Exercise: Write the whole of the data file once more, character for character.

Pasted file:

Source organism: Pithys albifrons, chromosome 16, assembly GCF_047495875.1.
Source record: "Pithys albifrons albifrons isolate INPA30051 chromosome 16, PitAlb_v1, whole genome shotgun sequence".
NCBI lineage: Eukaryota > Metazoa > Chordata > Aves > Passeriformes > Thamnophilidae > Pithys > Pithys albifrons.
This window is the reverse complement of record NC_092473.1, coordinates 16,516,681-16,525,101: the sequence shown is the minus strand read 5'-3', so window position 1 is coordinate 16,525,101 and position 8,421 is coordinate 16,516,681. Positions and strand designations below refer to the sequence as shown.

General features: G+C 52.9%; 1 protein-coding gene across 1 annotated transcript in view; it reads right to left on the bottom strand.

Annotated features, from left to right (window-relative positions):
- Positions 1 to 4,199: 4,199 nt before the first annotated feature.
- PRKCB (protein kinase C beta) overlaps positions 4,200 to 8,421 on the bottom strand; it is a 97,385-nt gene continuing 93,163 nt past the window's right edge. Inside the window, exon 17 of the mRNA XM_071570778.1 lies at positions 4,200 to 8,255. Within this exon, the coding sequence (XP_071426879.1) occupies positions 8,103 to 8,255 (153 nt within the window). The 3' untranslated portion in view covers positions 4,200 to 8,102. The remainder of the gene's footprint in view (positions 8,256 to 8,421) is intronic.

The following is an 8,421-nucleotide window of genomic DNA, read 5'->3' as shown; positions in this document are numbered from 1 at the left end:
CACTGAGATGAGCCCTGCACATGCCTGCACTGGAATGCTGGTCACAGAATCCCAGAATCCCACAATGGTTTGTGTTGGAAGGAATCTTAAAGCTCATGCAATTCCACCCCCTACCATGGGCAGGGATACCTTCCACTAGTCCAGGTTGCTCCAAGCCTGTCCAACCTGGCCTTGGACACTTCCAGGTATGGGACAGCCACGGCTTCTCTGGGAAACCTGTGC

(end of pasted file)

Source organism: Pithys albifrons, chromosome 16, assembly GCF_047495875.1.
Source record: "Pithys albifrons albifrons isolate INPA30051 chromosome 16, PitAlb_v1, whole genome shotgun sequence".
NCBI lineage: Eukaryota > Metazoa > Chordata > Aves > Passeriformes > Thamnophilidae > Pithys > Pithys albifrons.
This window is the reverse complement of record NC_092473.1, coordinates 16,516,681-16,525,101: the sequence shown is the minus strand read 5'-3', so window position 1 is coordinate 16,525,101 and position 8,421 is coordinate 16,516,681. Positions and strand designations below refer to the sequence as shown.

General features: G+C 52.9%; 1 protein-coding gene across 1 annotated transcript in view; it reads right to left on the bottom strand.

Annotated features, from left to right (window-relative positions):
- Positions 1 to 4,199: 4,199 nt before the first annotated feature.
- PRKCB (protein kinase C beta) overlaps positions 4,200 to 8,421 on the bottom strand; it is a 97,385-nt gene continuing 93,163 nt past the window's right edge. Inside the window, exon 17 of the mRNA XM_071570778.1 lies at positions 4,200 to 8,255. Within this exon, the coding sequence (XP_071426879.1) occupies positions 8,103 to 8,255 (153 nt within the window). The 3' untranslated portion in view covers positions 4,200 to 8,102. The remainder of the gene's footprint in view (positions 8,256 to 8,421) is intronic.

The following is an 8,421-nucleotide window of genomic DNA, read 5'->3' as shown; positions in this document are numbered from 1 at the left end:
CACTGAGATGAGCCCTGCACATGCCTGCACTGGAATGCTGGTCACAGAATCCCAGAATCCCACAATGGTTTGTGTTGGAAGGAATCTTAAAGCTCATGCAATTCCACCCCCTACCATGGGCAGGGATACCTTCCACTAGTCCAGGTTGCTCCAAGCCTGTCCAACCTGGCCTTGGACACTTCCAGGTATGGGACAGCCACGGCTTCTCTGGGAAACCTGTGC